In the Itanium and PA computer architectures, translations (TLB entries) have "keys" (Itanium) or "access ids" (PA) associated with them. A running process has several protection key registers - 16 for Itanium, 4 for HP PA. A translation selected by the virtual address has its key compared to each of the protection key registers. If any of them match (plus other possible checks), the access is permitted. If none match, a fault or exception is generated. The software fault handler can, if desired, check the missing key against a larger list of keys maintained by software; thus, the protection key registers inside the processor may be treated as a software managed cache of a larger list of keys associated with a process.
PA has 15-18 bits of key; Itanium mandates at least 18. Keys are usually associated with "protection domains", such as libraries, modules, etc.
Simulation is use of a monitoring program to interpret the machine code instructions of some computer. Such an Instruction Set Simulator can provide memory protection by using a segmentation-like scheme and validating the target address and length of each instruction in real time before actually executing them. The simulator must calculate the target address and length and compare this against a list of valid address ranges that it holds concerning the thread's environment, such as any dynamic memory blocks acquired since the thread's inception plus any valid shared static memory slots. The meaning of "valid" may change throughout the thread's life depending upon context: it may sometimes be allowed to alter a static block of storage, and sometimes not, depending upon the current mode of execution which may or may not depend on a storage key or supervisor state.
It is generally not advisable to use this method of memory protection where adequate facilities exist on a CPU, as this takes valuable processing power from the computer. However it is generally used for debugging and testing purposes to provide an extra fine level of granularity to otherwise generic storage violations and can indicate precisely which instruction is attempting to overwrite the particular section of storage which may have the same storage key as unprotected storage. Early IBM teleprocessing systems such as CICS, for example, multi-threaded commercial transactions in shared and unprotected storage for around 20 years.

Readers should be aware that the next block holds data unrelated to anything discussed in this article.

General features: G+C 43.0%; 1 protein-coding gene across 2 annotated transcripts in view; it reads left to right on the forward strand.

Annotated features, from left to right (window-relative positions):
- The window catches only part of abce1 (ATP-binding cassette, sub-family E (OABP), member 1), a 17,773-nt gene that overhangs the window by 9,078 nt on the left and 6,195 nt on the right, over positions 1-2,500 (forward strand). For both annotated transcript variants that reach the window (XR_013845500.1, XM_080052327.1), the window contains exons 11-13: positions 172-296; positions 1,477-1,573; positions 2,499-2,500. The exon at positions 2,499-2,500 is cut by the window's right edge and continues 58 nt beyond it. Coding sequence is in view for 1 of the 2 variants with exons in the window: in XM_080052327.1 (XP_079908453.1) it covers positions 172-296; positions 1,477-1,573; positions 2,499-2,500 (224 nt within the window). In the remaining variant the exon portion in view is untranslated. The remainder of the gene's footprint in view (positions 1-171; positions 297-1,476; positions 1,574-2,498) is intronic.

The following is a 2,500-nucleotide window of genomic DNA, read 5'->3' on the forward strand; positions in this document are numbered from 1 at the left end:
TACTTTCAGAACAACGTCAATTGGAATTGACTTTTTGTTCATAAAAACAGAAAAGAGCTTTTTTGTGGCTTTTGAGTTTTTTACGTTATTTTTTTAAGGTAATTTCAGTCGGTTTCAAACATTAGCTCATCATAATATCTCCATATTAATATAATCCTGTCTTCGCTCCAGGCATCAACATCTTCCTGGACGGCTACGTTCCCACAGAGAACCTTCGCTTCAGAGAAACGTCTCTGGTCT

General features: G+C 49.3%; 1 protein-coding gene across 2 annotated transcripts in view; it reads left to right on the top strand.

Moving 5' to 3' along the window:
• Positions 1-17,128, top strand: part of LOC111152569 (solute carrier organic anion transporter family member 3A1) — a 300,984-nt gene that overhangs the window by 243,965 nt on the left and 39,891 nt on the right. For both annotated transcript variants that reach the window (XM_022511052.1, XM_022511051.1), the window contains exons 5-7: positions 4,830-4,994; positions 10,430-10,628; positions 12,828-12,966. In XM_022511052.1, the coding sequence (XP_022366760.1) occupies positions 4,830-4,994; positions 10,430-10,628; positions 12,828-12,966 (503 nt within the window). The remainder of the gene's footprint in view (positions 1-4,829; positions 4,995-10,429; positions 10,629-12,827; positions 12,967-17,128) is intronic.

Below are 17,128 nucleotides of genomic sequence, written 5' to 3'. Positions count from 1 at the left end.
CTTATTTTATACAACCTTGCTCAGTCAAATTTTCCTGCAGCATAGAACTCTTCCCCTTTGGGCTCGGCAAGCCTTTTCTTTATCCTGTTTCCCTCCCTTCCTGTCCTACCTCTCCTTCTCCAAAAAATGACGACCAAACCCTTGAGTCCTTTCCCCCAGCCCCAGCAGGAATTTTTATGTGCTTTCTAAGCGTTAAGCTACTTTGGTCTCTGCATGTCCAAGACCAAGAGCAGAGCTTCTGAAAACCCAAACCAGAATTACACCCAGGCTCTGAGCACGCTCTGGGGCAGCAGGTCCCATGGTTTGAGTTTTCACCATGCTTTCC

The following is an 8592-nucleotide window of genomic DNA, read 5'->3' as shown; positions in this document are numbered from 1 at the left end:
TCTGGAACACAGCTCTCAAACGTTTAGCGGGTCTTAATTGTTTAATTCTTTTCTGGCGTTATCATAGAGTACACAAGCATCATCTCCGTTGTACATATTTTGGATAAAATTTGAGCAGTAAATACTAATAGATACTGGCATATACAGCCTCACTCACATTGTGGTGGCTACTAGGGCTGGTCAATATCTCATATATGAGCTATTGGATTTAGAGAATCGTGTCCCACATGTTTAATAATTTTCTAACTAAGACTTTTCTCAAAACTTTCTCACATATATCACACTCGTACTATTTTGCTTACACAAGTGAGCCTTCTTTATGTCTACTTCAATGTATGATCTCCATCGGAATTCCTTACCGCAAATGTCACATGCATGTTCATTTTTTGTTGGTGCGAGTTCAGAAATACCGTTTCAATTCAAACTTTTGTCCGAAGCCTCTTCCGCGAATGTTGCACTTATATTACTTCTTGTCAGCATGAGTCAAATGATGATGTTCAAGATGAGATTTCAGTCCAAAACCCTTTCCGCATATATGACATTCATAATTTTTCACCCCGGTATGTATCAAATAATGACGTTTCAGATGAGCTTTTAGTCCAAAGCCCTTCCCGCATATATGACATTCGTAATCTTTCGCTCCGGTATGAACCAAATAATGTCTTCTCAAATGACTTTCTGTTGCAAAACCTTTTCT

See main article: Capability-based addressing. Capability-based addressing is an interesting scheme for memory protection, albeit unused in modern computers. Under this scheme, pointers are replaced by protected objects (called capabilities) that can only be created through the use of privileged instructions which may only be executed by the kernel (or some other process authorized to do so). This effectively allows the kernel to control which processes may access which objects in memory without the need to use separate address spaces and without the need of context switches.
There are very few operating systems that do not use some form of memory protection. Most 1970s and 1980s home computer operating systems, CP/M, and all variants of MS-DOS lacked it, since they were designed for computers that did not offer the necessary hardware support. Even then, versions of Microsoft Windows beginning with Windows 2.1x implemented memory protection on top of DOS when run on an Intel 80286 or better processor.
Some operating systems that do implement memory protection include